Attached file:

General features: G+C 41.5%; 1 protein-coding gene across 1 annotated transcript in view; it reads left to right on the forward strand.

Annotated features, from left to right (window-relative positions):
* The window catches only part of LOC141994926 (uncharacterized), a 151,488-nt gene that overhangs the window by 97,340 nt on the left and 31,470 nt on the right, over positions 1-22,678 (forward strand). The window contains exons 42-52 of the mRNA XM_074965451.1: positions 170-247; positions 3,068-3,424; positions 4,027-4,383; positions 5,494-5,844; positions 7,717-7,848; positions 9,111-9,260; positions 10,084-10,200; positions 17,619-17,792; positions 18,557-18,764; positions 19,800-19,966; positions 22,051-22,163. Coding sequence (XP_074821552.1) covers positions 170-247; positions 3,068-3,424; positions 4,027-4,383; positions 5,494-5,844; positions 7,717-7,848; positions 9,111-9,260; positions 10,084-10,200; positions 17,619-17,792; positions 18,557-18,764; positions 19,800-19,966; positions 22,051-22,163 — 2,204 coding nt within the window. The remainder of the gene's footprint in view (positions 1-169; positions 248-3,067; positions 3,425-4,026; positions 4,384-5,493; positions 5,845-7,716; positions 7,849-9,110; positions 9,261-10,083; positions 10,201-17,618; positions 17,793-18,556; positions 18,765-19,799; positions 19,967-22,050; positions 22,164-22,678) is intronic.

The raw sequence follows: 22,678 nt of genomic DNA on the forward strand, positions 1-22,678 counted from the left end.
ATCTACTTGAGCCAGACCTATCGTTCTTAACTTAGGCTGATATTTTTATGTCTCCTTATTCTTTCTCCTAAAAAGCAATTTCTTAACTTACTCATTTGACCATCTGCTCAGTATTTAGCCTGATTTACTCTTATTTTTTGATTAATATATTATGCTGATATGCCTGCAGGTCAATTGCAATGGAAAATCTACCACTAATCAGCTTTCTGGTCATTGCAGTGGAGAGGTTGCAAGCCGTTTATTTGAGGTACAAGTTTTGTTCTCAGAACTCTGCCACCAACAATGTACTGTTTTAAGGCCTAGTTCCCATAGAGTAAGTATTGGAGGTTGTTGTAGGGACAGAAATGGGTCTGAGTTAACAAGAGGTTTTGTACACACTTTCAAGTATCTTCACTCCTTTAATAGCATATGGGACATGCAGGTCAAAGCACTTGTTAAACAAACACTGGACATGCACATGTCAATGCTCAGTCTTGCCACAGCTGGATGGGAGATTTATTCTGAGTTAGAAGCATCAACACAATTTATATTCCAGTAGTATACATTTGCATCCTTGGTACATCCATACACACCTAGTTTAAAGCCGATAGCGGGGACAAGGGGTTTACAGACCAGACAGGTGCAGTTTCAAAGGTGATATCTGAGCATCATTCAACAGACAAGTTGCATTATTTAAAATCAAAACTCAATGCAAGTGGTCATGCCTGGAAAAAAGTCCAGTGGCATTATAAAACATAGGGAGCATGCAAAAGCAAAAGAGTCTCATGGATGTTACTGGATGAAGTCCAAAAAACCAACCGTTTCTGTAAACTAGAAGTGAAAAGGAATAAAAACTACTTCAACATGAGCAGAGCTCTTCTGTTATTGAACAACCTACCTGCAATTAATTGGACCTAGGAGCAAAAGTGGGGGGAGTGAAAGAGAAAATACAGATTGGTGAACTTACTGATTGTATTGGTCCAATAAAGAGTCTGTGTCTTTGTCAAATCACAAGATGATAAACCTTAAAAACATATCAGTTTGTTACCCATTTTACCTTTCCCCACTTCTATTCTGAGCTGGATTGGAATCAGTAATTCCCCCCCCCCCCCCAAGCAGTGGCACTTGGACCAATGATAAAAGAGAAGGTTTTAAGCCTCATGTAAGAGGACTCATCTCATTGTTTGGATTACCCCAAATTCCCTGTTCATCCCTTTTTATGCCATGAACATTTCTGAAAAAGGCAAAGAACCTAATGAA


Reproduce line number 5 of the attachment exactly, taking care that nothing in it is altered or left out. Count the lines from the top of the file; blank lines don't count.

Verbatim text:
ATCTACTTGAGCCAGACCTATCGTTCTTAACTTAGGCTGATATTTTTATGTCTCCTTATTCTTTCTCCTAAAAAGCAATTTCTTAACTTACTCATTTGACCATCTGCTCAGTATTTAGCCTGATTTACTCTTATTTTTTGATTAATATATTATGCTGATATGCCTGCAGGTCAATTGCAATGGAAAATCTACCACTAATCAGCTTTCTGGTCATTGCAGTGGAGAGGTTGCAAGCCGTTTATTTGAGGTACAAGTTTTGTTCTCAGAACTCTGCCACCAACAATGTACTGTTTTAAGGCCTAGTTCCCATAGAGTAAGTATTGGAGGTTGTTGTAGGGACAGAAATGGGTCTGAGTTAACAAGAGGTTTTGTACACACTTTCAAGTATCTTCACTCCTTTAATAGCATATGGGACATGCAGGTCAAAGCACTTGTTAAACAAACACTGGACATGCACATGTCAATGCTCAGTCTTGCCACAGCTGGATGGGAGATTTATTCTGAGTTAGAAGCATCAACACAATTTATATTCCAGTAGTATACATTTGCATCCTTGGTACATCCATACACACCTAGTTTAAAGCCGATAGCGGGGACAAGGGGTTTACAGACCAGACAGGTGCAGTTTCAAAGGTGATATCTGAGCATCATTCAACAGACAAGTTGCATTATTTAAAATCAAAACTCAATGCAAGTGGTCATGCCTGGAAAAAAGTCCAGTGGCATTATAAAACATAGGGAGCATGCAAAAGCAAAAGAGTCTCATGGATGTTACTGGATGAAGTCCAAAAAACCAACCGTTTCTGTAAACTAGAAGTGAAAAGGAATAAAAACTACTTCAACATGAGCAGAGCTCTTCTGTTATTGAACAACCTACCTGCAATTAATTGGACCTAGGAGCAAAAGTGGGGGGAGTGAAAGAGAAAATACAGATTGGTGAACTTACTGATTGTATTGGTCCAATAAAGAGTCTGTGTCTTTGTCAAATCACAAGATGATAAACCTTAAAAACATATCAGTTTGTTACCCATTTTACCTTTCCCCACTTCTATTCTGAGCTGGATTGGAATCAGTAATTCCCCCCCCCCCCCCAAGCAGTGGCACTTGGACCAATGATAAAAGAGAAGGTTTTAAGCCTCATGTAAGAGGACTCATCTCATTGTTTGGATTACCCCAAATTCCCTGTTCATCCCTTTTTATGCCATGAACATTTCTGAAAAAGGCAAAGAACCTAATGAA